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EP0880848A4 - A method for utilizing point-to-point communication devices including fax machines as bi-directional internet terminals - Google Patents

A method for utilizing point-to-point communication devices including fax machines as bi-directional internet terminals


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EP0880848A4 EP19960921451 EP96921451A EP0880848A4 EP 0880848 A4 EP0880848 A4 EP 0880848A4 EP 19960921451 EP19960921451 EP 19960921451 EP 96921451 A EP96921451 A EP 96921451A EP 0880848 A4 EP0880848 A4 EP 0880848A4
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German (de)
French (fr)
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EP0880848A1 (en )
David M Geshwind
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David M Geshwind
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    • H04N1/00Scanning, transmission or reproduction of documents or the like, e.g. facsimile transmission; Details thereof
    • H04N1/00127Connection or combination of a still picture apparatus with another apparatus, e.g. for storage, processing or transmission of still picture signals or of information associated with a still picture
    • H04N1/00204Connection or combination of a still picture apparatus with another apparatus, e.g. for storage, processing or transmission of still picture signals or of information associated with a still picture with a digital computer or a digital computer system, e.g. an internet server
    • H04N1/00Scanning, transmission or reproduction of documents or the like, e.g. facsimile transmission; Details thereof
    • H04N1/00127Connection or combination of a still picture apparatus with another apparatus, e.g. for storage, processing or transmission of still picture signals or of information associated with a still picture
    • H04N1/00204Connection or combination of a still picture apparatus with another apparatus, e.g. for storage, processing or transmission of still picture signals or of information associated with a still picture with a digital computer or a digital computer system, e.g. an internet server
    • H04N1/00209Transmitting or receiving image data, e.g. facsimile data, via a computer, e.g. using e-mail, a computer network, the internet, I-fax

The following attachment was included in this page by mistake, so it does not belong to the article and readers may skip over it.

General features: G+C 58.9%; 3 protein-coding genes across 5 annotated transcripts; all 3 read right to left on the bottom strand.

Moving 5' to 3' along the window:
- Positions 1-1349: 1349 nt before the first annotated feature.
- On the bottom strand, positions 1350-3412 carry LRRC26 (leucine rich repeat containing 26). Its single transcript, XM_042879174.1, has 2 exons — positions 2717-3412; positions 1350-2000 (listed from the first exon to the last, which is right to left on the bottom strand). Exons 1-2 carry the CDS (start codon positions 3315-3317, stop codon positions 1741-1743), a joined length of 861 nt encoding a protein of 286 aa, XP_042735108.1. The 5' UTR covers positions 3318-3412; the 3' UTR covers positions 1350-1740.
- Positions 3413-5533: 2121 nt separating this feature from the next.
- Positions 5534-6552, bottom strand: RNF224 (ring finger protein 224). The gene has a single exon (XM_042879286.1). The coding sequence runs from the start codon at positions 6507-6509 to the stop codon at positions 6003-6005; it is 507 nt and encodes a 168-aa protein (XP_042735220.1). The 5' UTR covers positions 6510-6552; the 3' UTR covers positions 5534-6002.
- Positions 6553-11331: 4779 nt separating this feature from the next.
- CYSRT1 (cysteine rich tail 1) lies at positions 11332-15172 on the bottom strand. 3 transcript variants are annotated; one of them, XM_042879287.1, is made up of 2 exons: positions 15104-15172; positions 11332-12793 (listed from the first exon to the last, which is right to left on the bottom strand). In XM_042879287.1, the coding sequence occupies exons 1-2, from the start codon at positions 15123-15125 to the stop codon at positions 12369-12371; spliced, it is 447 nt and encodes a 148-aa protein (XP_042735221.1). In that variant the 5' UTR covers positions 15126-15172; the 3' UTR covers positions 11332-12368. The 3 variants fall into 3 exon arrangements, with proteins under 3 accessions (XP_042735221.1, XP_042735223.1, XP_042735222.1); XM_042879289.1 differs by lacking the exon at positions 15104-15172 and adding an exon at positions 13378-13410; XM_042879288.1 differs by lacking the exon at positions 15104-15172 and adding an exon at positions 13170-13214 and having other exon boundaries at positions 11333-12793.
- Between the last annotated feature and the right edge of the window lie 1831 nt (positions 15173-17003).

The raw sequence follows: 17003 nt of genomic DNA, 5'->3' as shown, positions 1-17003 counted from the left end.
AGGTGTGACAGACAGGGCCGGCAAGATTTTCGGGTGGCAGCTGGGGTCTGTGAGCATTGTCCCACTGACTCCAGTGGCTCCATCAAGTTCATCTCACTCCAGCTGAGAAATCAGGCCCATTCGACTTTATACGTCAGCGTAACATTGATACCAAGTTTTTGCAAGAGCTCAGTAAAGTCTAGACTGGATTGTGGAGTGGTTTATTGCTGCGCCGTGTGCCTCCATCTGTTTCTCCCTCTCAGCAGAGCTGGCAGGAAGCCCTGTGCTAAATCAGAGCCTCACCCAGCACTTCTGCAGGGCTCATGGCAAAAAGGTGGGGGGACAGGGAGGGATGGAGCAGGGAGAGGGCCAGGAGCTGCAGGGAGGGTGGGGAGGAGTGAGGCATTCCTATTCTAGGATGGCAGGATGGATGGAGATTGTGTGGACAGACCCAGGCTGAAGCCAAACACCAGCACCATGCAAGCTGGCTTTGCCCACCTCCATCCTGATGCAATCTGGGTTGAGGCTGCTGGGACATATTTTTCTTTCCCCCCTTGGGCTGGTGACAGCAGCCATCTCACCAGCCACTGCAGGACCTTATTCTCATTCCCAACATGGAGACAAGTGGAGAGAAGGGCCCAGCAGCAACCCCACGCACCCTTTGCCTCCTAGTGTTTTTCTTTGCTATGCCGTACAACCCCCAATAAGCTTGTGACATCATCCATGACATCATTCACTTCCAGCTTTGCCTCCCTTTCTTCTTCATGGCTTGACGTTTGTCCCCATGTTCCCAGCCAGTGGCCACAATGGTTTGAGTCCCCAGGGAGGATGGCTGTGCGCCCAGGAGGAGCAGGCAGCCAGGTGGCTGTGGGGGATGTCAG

Devices, such as FAX machines (201, 207), which are intended to communicate with each other over point-to-point dial-up (i.e. telephone) communication networks and, thus, do not affix electronic addresses to their message content, can be made to successfully communicate with addressable electronic mailboxes, such as those common on The Internet, by interfacing with an internet/FAX server (203, 205) which determines an appropriate network address and repackages the communication for a packet-switching communication network. The electronic address can be derived directly from information specified from the transmitting FAX station including: machine-readable graphics (e.g., barcodes or OCR text) embedded within the FAX content, DTMF keypad tones, a digital FAX ID field or new digital information field; or indirectly by table-look-up based on data including: the DID, caller ID, FAX ID field. In particular, when an EMail message is delivered from the internet to a FAX, via such an internet/FAX server, a return coversheet can be provided which will automatically route any return FAX to the original EMail box.




TECHNICAL FIELD The instant invention relates to a class of methods, techniques and systems for permitting the utilization of point-to-point communication devices, such as FAX machines, as bi-directional internet teπninals. This will permit the large installed base of standard (and advanced, computerized, or server) FAX machines to be integrated into "The Internet" (or similar communications networks) as terminals for both information reception and transmission. Inventor refers to such service as "INTERFAX™".